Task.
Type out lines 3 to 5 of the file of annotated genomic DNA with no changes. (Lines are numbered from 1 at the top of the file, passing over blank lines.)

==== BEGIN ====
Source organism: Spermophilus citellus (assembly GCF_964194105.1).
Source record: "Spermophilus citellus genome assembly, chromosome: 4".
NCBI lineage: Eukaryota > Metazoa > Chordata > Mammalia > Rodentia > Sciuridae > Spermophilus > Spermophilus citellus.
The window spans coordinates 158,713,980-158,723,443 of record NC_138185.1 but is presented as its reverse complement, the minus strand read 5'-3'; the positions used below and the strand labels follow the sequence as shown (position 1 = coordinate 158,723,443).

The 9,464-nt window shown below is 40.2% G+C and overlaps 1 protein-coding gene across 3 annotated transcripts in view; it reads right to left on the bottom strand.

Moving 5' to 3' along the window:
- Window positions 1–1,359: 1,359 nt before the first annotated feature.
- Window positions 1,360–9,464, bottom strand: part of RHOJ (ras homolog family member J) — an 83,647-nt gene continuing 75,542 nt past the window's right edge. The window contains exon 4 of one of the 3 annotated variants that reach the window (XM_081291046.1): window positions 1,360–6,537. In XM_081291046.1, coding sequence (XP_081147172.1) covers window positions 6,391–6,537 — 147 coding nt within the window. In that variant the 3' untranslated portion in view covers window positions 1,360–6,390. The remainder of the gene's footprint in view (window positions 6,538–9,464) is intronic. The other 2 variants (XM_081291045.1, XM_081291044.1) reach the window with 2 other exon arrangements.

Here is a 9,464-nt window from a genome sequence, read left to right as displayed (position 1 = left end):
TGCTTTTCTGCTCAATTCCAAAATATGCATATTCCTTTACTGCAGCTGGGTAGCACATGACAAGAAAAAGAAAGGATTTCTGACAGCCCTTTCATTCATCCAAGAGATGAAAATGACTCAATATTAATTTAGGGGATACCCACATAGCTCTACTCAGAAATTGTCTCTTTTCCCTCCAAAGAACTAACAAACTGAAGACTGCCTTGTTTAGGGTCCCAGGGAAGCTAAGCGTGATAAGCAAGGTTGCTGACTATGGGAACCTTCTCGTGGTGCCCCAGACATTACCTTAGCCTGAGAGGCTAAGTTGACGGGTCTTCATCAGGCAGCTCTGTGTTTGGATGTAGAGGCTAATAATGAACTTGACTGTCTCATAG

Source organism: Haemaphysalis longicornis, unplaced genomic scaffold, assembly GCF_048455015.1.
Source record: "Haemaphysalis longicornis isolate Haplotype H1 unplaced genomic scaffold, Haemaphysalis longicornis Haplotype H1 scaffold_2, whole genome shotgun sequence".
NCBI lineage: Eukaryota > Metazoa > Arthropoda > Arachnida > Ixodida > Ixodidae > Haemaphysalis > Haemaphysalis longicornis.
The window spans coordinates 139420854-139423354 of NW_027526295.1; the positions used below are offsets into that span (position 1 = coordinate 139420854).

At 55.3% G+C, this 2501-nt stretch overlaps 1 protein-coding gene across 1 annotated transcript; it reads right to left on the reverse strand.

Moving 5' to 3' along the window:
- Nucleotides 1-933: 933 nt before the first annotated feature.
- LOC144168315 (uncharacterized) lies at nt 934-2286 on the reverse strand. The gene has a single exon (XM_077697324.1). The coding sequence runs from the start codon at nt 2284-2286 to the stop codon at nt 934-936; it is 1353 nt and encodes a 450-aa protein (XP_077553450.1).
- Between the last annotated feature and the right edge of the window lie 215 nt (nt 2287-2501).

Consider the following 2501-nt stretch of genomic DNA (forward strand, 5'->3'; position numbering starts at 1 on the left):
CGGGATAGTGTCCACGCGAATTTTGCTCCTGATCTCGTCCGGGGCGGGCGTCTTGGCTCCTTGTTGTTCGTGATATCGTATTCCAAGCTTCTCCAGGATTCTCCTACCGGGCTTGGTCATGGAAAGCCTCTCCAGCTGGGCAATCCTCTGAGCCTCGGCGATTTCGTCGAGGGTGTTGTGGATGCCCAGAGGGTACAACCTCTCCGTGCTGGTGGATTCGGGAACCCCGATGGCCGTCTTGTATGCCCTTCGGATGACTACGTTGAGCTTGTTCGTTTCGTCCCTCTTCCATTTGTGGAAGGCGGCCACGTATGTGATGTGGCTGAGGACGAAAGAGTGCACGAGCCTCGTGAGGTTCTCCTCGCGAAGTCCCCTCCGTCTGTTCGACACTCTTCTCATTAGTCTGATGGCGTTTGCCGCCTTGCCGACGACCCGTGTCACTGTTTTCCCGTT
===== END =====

NCBI lineage: Eukaryota > Metazoa > Chordata > Mammalia > Rodentia > Sciuridae > Spermophilus > Spermophilus citellus.
The window spans coordinates 158,713,980-158,723,443 of record NC_138185.1 but is presented as its reverse complement, the minus strand read 5'-3'; the positions used below and the strand labels follow the sequence as shown (position 1 = coordinate 158,723,443).

The 9,464-nt window shown below is 40.2% G+C and overlaps 1 protein-coding gene across 3 annotated transcripts in view; it reads right to left on the bottom strand.